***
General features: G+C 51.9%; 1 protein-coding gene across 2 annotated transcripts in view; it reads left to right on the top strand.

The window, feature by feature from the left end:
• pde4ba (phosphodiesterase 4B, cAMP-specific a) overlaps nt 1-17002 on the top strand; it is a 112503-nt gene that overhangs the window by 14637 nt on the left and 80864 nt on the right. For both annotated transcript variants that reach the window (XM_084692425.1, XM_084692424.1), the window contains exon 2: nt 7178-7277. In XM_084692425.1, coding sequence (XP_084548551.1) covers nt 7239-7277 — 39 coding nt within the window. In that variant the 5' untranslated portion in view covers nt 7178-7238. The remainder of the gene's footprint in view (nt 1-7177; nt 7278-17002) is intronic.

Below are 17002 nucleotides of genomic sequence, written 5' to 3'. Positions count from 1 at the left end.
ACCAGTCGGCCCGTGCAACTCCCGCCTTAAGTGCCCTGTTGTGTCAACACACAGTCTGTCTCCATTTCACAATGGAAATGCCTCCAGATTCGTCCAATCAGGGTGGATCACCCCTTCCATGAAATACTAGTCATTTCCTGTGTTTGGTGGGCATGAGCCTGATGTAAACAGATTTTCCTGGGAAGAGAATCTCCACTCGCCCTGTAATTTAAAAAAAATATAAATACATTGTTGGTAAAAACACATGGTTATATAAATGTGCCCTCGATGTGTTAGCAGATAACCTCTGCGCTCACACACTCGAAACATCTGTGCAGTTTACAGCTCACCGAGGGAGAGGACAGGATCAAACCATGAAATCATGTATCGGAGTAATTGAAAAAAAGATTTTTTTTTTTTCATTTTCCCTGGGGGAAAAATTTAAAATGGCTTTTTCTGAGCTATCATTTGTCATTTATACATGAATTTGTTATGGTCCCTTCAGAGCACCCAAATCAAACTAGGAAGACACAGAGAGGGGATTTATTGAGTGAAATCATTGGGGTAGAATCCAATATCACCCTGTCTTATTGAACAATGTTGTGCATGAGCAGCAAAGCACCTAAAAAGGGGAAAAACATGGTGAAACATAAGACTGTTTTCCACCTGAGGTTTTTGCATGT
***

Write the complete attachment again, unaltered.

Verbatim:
General features: G+C 51.9%; 1 protein-coding gene across 2 annotated transcripts in view; it reads left to right on the top strand.

The window, feature by feature from the left end:
• pde4ba (phosphodiesterase 4B, cAMP-specific a) overlaps nt 1-17002 on the top strand; it is a 112503-nt gene that overhangs the window by 14637 nt on the left and 80864 nt on the right. For both annotated transcript variants that reach the window (XM_084692425.1, XM_084692424.1), the window contains exon 2: nt 7178-7277. In XM_084692425.1, coding sequence (XP_084548551.1) covers nt 7239-7277 — 39 coding nt within the window. In that variant the 5' untranslated portion in view covers nt 7178-7238. The remainder of the gene's footprint in view (nt 1-7177; nt 7278-17002) is intronic.

Below are 17002 nucleotides of genomic sequence, written 5' to 3'. Positions count from 1 at the left end.
ACCAGTCGGCCCGTGCAACTCCCGCCTTAAGTGCCCTGTTGTGTCAACACACAGTCTGTCTCCATTTCACAATGGAAATGCCTCCAGATTCGTCCAATCAGGGTGGATCACCCCTTCCATGAAATACTAGTCATTTCCTGTGTTTGGTGGGCATGAGCCTGATGTAAACAGATTTTCCTGGGAAGAGAATCTCCACTCGCCCTGTAATTTAAAAAAAATATAAATACATTGTTGGTAAAAACACATGGTTATATAAATGTGCCCTCGATGTGTTAGCAGATAACCTCTGCGCTCACACACTCGAAACATCTGTGCAGTTTACAGCTCACCGAGGGAGAGGACAGGATCAAACCATGAAATCATGTATCGGAGTAATTGAAAAAAAGATTTTTTTTTTTTCATTTTCCCTGGGGGAAAAATTTAAAATGGCTTTTTCTGAGCTATCATTTGTCATTTATACATGAATTTGTTATGGTCCCTTCAGAGCACCCAAATCAAACTAGGAAGACACAGAGAGGGGATTTATTGAGTGAAATCATTGGGGTAGAATCCAATATCACCCTGTCTTATTGAACAATGTTGTGCATGAGCAGCAAAGCACCTAAAAAGGGGAAAAACATGGTGAAACATAAGACTGTTTTCCACCTGAGGTTTTTGCATGT